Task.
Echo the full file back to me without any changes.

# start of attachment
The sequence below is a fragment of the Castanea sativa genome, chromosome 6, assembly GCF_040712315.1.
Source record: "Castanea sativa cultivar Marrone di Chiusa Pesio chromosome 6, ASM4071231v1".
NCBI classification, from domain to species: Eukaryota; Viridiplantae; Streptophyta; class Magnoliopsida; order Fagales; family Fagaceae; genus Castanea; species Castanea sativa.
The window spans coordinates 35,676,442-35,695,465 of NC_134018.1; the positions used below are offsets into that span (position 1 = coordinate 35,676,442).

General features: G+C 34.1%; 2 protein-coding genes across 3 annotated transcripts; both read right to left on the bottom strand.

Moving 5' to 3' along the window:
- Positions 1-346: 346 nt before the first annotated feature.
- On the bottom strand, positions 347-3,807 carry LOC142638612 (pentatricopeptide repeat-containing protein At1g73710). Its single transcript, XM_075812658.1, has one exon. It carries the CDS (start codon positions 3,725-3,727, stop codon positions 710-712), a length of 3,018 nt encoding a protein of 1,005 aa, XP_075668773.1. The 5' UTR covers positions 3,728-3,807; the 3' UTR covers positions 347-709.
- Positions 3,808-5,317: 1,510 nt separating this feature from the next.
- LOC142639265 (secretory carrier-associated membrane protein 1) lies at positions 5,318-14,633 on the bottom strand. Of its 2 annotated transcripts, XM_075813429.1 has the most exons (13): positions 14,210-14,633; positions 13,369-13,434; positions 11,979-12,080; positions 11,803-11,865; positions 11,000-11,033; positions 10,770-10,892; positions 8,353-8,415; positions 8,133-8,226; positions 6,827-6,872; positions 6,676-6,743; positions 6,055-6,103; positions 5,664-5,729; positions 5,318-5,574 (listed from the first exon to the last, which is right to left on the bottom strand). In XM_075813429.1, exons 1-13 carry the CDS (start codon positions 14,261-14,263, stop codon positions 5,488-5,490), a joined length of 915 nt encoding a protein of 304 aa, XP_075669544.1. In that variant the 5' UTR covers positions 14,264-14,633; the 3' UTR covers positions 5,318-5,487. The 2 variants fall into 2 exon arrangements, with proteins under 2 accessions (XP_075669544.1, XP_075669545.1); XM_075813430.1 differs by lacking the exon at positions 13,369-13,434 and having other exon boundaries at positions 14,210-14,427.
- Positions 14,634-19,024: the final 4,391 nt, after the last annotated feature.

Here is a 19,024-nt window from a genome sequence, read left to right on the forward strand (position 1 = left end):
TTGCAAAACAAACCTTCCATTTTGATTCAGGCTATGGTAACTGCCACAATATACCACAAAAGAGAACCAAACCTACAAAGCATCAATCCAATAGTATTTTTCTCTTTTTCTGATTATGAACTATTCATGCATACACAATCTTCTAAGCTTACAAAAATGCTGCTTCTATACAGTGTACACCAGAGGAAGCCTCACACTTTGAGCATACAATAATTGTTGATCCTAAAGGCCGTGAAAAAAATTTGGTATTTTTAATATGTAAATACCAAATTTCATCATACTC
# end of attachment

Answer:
The sequence below is a fragment of the Castanea sativa genome, chromosome 6, assembly GCF_040712315.1.
Source record: "Castanea sativa cultivar Marrone di Chiusa Pesio chromosome 6, ASM4071231v1".
NCBI classification, from domain to species: Eukaryota; Viridiplantae; Streptophyta; class Magnoliopsida; order Fagales; family Fagaceae; genus Castanea; species Castanea sativa.
The window spans coordinates 35,676,442-35,695,465 of NC_134018.1; the positions used below are offsets into that span (position 1 = coordinate 35,676,442).

General features: G+C 34.1%; 2 protein-coding genes across 3 annotated transcripts; both read right to left on the bottom strand.

Moving 5' to 3' along the window:
- Positions 1-346: 346 nt before the first annotated feature.
- On the bottom strand, positions 347-3,807 carry LOC142638612 (pentatricopeptide repeat-containing protein At1g73710). Its single transcript, XM_075812658.1, has one exon. It carries the CDS (start codon positions 3,725-3,727, stop codon positions 710-712), a length of 3,018 nt encoding a protein of 1,005 aa, XP_075668773.1. The 5' UTR covers positions 3,728-3,807; the 3' UTR covers positions 347-709.
- Positions 3,808-5,317: 1,510 nt separating this feature from the next.
- LOC142639265 (secretory carrier-associated membrane protein 1) lies at positions 5,318-14,633 on the bottom strand. Of its 2 annotated transcripts, XM_075813429.1 has the most exons (13): positions 14,210-14,633; positions 13,369-13,434; positions 11,979-12,080; positions 11,803-11,865; positions 11,000-11,033; positions 10,770-10,892; positions 8,353-8,415; positions 8,133-8,226; positions 6,827-6,872; positions 6,676-6,743; positions 6,055-6,103; positions 5,664-5,729; positions 5,318-5,574 (listed from the first exon to the last, which is right to left on the bottom strand). In XM_075813429.1, exons 1-13 carry the CDS (start codon positions 14,261-14,263, stop codon positions 5,488-5,490), a joined length of 915 nt encoding a protein of 304 aa, XP_075669544.1. In that variant the 5' UTR covers positions 14,264-14,633; the 3' UTR covers positions 5,318-5,487. The 2 variants fall into 2 exon arrangements, with proteins under 2 accessions (XP_075669544.1, XP_075669545.1); XM_075813430.1 differs by lacking the exon at positions 13,369-13,434 and having other exon boundaries at positions 14,210-14,427.
- Positions 14,634-19,024: the final 4,391 nt, after the last annotated feature.

Here is a 19,024-nt window from a genome sequence, read left to right on the forward strand (position 1 = left end):
TTGCAAAACAAACCTTCCATTTTGATTCAGGCTATGGTAACTGCCACAATATACCACAAAAGAGAACCAAACCTACAAAGCATCAATCCAATAGTATTTTTCTCTTTTTCTGATTATGAACTATTCATGCATACACAATCTTCTAAGCTTACAAAAATGCTGCTTCTATACAGTGTACACCAGAGGAAGCCTCACACTTTGAGCATACAATAATTGTTGATCCTAAAGGCCGTGAAAAAAATTTGGTATTTTTAATATGTAAATACCAAATTTCATCATACTC